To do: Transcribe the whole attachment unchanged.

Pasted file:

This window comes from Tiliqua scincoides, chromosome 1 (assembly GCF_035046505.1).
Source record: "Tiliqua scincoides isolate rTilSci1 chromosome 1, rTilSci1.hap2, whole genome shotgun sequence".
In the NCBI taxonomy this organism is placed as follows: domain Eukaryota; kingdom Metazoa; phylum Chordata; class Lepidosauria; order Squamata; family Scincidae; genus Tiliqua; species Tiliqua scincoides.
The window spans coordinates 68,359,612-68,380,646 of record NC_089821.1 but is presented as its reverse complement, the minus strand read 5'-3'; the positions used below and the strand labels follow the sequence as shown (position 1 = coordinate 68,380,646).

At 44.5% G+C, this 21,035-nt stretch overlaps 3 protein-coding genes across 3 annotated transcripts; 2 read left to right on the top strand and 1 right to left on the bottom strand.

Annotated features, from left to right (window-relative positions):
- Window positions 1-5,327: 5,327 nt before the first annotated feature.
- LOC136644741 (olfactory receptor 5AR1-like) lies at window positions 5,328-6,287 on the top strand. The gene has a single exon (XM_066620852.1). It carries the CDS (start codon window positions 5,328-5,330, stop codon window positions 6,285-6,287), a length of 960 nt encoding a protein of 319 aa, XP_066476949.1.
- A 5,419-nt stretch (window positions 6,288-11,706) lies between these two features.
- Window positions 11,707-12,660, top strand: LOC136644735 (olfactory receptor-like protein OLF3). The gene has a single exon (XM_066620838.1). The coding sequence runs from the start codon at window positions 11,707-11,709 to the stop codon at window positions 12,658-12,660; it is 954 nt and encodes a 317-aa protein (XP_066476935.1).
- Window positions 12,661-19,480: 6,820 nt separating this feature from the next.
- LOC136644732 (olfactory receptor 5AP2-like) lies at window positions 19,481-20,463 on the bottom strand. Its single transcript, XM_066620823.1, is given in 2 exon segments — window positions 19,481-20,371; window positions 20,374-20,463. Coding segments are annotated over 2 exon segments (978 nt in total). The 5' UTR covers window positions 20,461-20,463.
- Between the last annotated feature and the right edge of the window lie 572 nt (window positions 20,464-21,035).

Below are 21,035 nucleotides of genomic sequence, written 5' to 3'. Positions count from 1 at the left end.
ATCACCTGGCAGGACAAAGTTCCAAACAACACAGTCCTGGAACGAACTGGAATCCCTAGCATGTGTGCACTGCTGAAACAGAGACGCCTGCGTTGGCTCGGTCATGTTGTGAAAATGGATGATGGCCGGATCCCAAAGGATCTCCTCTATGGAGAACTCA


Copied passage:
This window comes from Tiliqua scincoides, chromosome 1 (assembly GCF_035046505.1).
Source record: "Tiliqua scincoides isolate rTilSci1 chromosome 1, rTilSci1.hap2, whole genome shotgun sequence".
In the NCBI taxonomy this organism is placed as follows: domain Eukaryota; kingdom Metazoa; phylum Chordata; class Lepidosauria; order Squamata; family Scincidae; genus Tiliqua; species Tiliqua scincoides.
The window spans coordinates 68,359,612-68,380,646 of record NC_089821.1 but is presented as its reverse complement, the minus strand read 5'-3'; the positions used below and the strand labels follow the sequence as shown (position 1 = coordinate 68,380,646).

At 44.5% G+C, this 21,035-nt stretch overlaps 3 protein-coding genes across 3 annotated transcripts; 2 read left to right on the top strand and 1 right to left on the bottom strand.

Annotated features, from left to right (window-relative positions):
- Window positions 1-5,327: 5,327 nt before the first annotated feature.
- LOC136644741 (olfactory receptor 5AR1-like) lies at window positions 5,328-6,287 on the top strand. The gene has a single exon (XM_066620852.1). It carries the CDS (start codon window positions 5,328-5,330, stop codon window positions 6,285-6,287), a length of 960 nt encoding a protein of 319 aa, XP_066476949.1.
- A 5,419-nt stretch (window positions 6,288-11,706) lies between these two features.
- Window positions 11,707-12,660, top strand: LOC136644735 (olfactory receptor-like protein OLF3). The gene has a single exon (XM_066620838.1). The coding sequence runs from the start codon at window positions 11,707-11,709 to the stop codon at window positions 12,658-12,660; it is 954 nt and encodes a 317-aa protein (XP_066476935.1).
- Window positions 12,661-19,480: 6,820 nt separating this feature from the next.
- LOC136644732 (olfactory receptor 5AP2-like) lies at window positions 19,481-20,463 on the bottom strand. Its single transcript, XM_066620823.1, is given in 2 exon segments — window positions 19,481-20,371; window positions 20,374-20,463. Coding segments are annotated over 2 exon segments (978 nt in total). The 5' UTR covers window positions 20,461-20,463.
- Between the last annotated feature and the right edge of the window lie 572 nt (window positions 20,464-21,035).

Below are 21,035 nucleotides of genomic sequence, written 5' to 3'. Positions count from 1 at the left end.
ATCACCTGGCAGGACAAAGTTCCAAACAACACAGTCCTGGAACGAACTGGAATCCCTAGCATGTGTGCACTGCTGAAACAGAGACGCCTGCGTTGGCTCGGTCATGTTGTGAAAATGGATGATGGCCGGATCCCAAAGGATCTCCTCTATGGAGAACTCA